Non-small cell lung carcinoma (NSCLC), also called non-small cell lung cancer, is the most common type of lung cancer. “Non-small cell” refers to the way cancer cells look under a microscope. If the cells look small, the cancer is referred to as small cell lung cancer (SCLC).

According to the American Cancer Society, about 80 to 85 percent of all lung carcinomas fall into the non-small cell category. NSCLC doesn’t tend to spread as fast as SCLC and has a better survival rate.

The majority of people with early-stage NSCLC survive at least 5 years, but the survival rate is much lower if the cancer has spread to other tissues at the time of diagnosis.

In this article, we review the survival rates and outlook for NSCLC.

A 5-year survival rate is the percentage of people with a certain cancer who are still alive 5 years after their diagnosis. For example, if 90 percent of people with a certain type of cancer are alive 5 years later, the 5-year survival rate would be 90 percent.

The 5-year survival rate is commonly used to measure a cancer’s deadliness. Cancer is most likely to return within 5 years, which is why many sources include a 5-year survival rate in their statistics. You may also see some sources list 1-, 2-, or 3-year survival rates.

Another common statistic used to measure cancer outlook is the 5-year relative survival rate. A 5-year relative survival rate compares the survival rate of people with a certain cancer with the survival rate of the general population in the same period. It aims to show how much the cancer lowers lifespan.

For example, a 95 percent 5-year relative survival rate means that people with a disease are 95 percent as likely to be alive after 5 years than people without the disease.

The average survival rate for NSCLC is higher than the average survival rate for SCLC. According to the American Cancer Society, the 5-year relative survival rate for all stages is 25 percent.

Numerous factors influence your chances of survival, such as:

  • your age
  • the extent of your cancer
  • the subtype of NSCLC
  • your overall health

Survival rates can give you a rough idea of what to expect. However, your medical care team can give you a better idea of your outlook.

Here’s a look at how the 5-year relative survival rate changes by cancer stage:

StageExtent of cancer5-year relative survival rate
localizedlimited to your lungs63%
regionalspread to nearby tissues35%
distantspread to distant tissues7%

Lung cancer survival rates are continuing to rise, and it’s possible that the actual survival rates are higher than the statistical rates based on past data.

From 1975 to 2013, the 5-year relative survival rate of all lung cancers nearly doubled from 11.5 to 22.1 percent.

Here are some commonly asked questions people have about NSCLC:

Can NSCLC spread?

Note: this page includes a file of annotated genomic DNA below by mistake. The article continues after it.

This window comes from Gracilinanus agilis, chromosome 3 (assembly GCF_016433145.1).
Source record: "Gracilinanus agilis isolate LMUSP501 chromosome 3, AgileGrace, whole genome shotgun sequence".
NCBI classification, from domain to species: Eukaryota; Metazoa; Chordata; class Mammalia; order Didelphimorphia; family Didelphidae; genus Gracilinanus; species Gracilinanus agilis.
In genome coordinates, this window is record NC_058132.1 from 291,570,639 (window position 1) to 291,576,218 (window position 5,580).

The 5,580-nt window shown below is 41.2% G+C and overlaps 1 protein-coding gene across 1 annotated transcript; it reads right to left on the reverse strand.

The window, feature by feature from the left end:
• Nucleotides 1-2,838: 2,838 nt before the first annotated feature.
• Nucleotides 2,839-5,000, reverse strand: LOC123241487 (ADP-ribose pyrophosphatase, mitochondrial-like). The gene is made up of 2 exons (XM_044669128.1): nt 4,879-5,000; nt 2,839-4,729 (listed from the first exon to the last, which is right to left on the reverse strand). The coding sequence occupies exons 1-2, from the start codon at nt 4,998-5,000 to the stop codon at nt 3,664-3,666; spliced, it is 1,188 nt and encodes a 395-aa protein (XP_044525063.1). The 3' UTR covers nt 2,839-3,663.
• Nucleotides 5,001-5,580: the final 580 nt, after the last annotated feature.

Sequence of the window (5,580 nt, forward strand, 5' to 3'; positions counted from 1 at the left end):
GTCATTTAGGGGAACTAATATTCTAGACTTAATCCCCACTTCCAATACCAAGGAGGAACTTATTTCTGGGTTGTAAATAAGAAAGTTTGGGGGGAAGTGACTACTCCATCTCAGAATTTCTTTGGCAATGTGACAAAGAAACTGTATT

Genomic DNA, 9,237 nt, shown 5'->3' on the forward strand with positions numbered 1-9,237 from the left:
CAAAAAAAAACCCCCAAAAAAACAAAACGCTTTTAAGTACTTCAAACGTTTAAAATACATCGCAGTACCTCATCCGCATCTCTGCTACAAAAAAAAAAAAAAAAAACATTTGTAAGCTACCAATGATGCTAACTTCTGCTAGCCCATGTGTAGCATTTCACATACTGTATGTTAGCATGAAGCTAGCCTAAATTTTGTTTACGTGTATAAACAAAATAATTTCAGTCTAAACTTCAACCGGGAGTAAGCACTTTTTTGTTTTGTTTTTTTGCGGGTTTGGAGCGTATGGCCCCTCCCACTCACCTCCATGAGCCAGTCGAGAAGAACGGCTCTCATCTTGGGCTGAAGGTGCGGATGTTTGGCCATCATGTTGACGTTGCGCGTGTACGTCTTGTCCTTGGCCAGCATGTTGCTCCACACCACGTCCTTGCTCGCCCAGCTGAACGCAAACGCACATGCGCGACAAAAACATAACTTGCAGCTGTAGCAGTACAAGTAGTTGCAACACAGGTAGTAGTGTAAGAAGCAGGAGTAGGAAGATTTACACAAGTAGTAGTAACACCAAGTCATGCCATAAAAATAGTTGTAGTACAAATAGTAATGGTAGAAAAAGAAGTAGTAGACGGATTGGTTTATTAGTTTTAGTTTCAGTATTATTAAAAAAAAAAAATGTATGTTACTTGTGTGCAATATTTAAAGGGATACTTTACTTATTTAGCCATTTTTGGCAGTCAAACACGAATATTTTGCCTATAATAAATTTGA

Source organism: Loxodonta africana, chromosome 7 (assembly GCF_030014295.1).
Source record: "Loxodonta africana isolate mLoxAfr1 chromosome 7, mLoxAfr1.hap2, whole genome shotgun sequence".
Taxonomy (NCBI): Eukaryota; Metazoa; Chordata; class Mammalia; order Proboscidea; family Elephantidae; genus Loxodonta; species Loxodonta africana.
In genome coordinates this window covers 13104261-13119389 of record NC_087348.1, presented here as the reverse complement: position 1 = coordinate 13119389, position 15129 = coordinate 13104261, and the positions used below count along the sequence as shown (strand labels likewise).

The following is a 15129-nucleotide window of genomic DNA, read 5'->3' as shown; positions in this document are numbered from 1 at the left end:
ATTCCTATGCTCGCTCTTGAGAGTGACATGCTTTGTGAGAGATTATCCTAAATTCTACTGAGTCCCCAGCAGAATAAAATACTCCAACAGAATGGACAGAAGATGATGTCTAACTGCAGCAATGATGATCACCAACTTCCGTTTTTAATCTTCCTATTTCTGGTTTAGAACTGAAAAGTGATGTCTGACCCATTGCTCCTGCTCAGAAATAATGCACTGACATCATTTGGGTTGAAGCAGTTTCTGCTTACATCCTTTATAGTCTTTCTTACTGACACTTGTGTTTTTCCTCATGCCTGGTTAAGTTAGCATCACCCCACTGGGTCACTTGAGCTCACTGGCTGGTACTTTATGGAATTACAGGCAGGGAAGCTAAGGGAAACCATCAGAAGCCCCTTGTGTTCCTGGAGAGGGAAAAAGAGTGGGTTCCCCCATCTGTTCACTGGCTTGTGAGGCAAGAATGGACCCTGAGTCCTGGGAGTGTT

NSCLC can spread to other parts of your body if left untreated or if treatment fails. NSCLC spreads outside the lungs in roughly 30 to 40 percent of cases at the time of diagnosis.

NSCLC that has spread to nearby lymph nodes is called stage 2B lung cancer. NSCLC that has spread to nearby areas is known as stage 3 cancer, and NSCLC that has spread to more than one area outside your lungs is known as stage 4 cancer.

The most common places for NSCLC to spread is to the bone or brain. Once cancer has spread to the bone or brain, most people survive less than a year.

Is NSCLC treatable?

NSCLC is treatable, especially if treatment starts before the cancer spreads to other body parts.

If the cancer is limited to a small part of your lungs, it may be treatable with surgery alone. A more advanced cancer may require additional treatments. According to the National Cancer Institute, nine types of standard treatments are used for NSCLC:

Radiosensitizers and new combinations of treatment are currently being investigated in clinical trials.

Is NSCLC slow-growing?

NSCLC tends to grow slower than SCLC and has a better outlook. However, the speed at which it progresses varies between people and can be influenced by many factors.

In a 2016 study, researchers found that the time of progression of NSCLC from early to advanced stages varied between ethnicities, with white people showing quicker progression than African American and Asian people.

The study compared ages of different people as a way to determine how quickly different racial groups progressed from stage 1A to stage 3 NSCLC.

The table below shows the average age difference across ethnicities, between stage 1A and stage 3 cancer:

EthnicityAverage age difference between stage 1A and 3
African American1.0

NSCLC is the most common type of lung cancer. The outlook of NSCLC is best when it’s caught before it spreads beyond your lungs. Nearly two-thirds of people with early-stage lung cancer survive at least 5 years.

Advanced NSCLC has a lower survival rate. If the cancer has spread to nearby tissues, the chance of surviving at least 5 years drops to about 1 in 3, and if it has spread to distant tissue, the chance drops to less than 1 in 10.

NSCLC treatment is continuing to improve, and NSCLC survival rates will likely continue to rise over time. Your healthcare team can help you develop a treatment plan and alert you of any clinical trials that you may be eligible for.